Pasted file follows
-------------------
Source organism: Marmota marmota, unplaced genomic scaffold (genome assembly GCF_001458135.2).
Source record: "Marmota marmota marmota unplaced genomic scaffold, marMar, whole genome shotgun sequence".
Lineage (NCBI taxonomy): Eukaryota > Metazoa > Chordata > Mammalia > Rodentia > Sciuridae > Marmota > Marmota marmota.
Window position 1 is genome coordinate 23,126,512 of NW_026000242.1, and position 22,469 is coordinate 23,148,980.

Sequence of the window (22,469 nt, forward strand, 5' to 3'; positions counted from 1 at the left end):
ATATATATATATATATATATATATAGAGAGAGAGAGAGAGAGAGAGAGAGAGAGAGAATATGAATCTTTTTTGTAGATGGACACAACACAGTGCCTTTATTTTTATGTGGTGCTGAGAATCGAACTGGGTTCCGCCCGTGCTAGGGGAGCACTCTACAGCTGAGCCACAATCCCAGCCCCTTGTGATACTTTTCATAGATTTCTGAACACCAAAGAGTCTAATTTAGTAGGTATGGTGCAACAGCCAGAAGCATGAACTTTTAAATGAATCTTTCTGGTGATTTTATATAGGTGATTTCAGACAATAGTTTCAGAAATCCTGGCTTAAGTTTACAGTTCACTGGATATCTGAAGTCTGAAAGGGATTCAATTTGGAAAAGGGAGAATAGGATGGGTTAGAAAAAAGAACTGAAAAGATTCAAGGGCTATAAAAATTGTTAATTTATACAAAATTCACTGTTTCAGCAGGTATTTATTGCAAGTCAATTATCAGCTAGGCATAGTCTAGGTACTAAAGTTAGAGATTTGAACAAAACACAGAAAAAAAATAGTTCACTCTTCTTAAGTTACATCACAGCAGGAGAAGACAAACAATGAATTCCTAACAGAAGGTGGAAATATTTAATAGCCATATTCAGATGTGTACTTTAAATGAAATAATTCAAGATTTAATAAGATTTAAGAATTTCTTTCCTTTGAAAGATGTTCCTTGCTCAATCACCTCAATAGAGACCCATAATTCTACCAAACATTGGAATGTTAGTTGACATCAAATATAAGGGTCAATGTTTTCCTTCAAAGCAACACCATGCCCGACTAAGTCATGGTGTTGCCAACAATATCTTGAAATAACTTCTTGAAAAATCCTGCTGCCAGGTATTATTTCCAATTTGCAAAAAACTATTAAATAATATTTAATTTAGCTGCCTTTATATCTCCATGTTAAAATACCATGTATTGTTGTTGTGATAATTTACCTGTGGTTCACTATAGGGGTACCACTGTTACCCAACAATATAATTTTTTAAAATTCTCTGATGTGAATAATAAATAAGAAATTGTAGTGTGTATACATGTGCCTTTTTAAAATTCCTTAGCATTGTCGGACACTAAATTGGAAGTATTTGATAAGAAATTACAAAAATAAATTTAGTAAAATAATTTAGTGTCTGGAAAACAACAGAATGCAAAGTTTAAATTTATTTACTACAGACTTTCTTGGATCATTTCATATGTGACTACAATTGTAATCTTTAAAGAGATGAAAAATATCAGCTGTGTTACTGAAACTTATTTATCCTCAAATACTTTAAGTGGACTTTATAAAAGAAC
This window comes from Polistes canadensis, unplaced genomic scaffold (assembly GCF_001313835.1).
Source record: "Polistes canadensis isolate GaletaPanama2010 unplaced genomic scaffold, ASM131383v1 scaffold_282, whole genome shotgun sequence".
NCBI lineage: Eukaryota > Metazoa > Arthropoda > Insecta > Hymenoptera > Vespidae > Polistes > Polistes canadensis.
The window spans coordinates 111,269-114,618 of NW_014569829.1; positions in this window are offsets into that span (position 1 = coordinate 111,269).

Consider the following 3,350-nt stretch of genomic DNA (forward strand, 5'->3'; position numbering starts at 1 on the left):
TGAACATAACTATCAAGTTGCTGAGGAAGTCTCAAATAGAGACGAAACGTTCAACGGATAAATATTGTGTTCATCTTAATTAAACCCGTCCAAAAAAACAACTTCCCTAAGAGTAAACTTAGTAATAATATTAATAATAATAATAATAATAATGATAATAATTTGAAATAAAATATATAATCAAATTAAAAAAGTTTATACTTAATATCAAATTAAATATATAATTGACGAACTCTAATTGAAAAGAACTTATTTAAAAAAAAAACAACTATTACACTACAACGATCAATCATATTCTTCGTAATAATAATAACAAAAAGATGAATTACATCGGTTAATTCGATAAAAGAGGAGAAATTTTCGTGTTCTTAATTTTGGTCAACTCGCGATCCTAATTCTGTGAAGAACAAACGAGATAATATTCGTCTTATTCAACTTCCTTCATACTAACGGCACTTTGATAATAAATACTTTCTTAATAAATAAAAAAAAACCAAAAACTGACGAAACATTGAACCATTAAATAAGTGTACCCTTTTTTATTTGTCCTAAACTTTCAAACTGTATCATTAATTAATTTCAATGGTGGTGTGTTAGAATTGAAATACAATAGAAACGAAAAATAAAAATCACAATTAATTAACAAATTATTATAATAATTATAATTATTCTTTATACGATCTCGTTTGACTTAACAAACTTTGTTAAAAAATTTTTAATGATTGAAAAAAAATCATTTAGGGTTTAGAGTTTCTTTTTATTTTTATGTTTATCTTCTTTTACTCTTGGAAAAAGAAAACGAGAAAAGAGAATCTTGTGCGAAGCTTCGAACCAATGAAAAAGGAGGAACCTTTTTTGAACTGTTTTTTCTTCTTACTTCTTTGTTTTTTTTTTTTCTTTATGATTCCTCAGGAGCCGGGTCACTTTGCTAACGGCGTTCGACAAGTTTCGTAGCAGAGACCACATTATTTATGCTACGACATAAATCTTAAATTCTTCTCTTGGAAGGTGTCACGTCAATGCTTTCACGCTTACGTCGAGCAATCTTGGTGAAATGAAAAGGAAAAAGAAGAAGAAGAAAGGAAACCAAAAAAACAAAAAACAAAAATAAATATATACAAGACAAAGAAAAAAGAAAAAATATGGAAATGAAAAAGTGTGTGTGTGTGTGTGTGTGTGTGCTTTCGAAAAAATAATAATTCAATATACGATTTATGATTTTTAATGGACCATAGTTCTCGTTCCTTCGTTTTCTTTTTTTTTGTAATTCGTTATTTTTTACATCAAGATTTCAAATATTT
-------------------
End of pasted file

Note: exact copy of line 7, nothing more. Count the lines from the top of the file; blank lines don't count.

This window comes from Polistes canadensis, unplaced genomic scaffold (assembly GCF_001313835.1).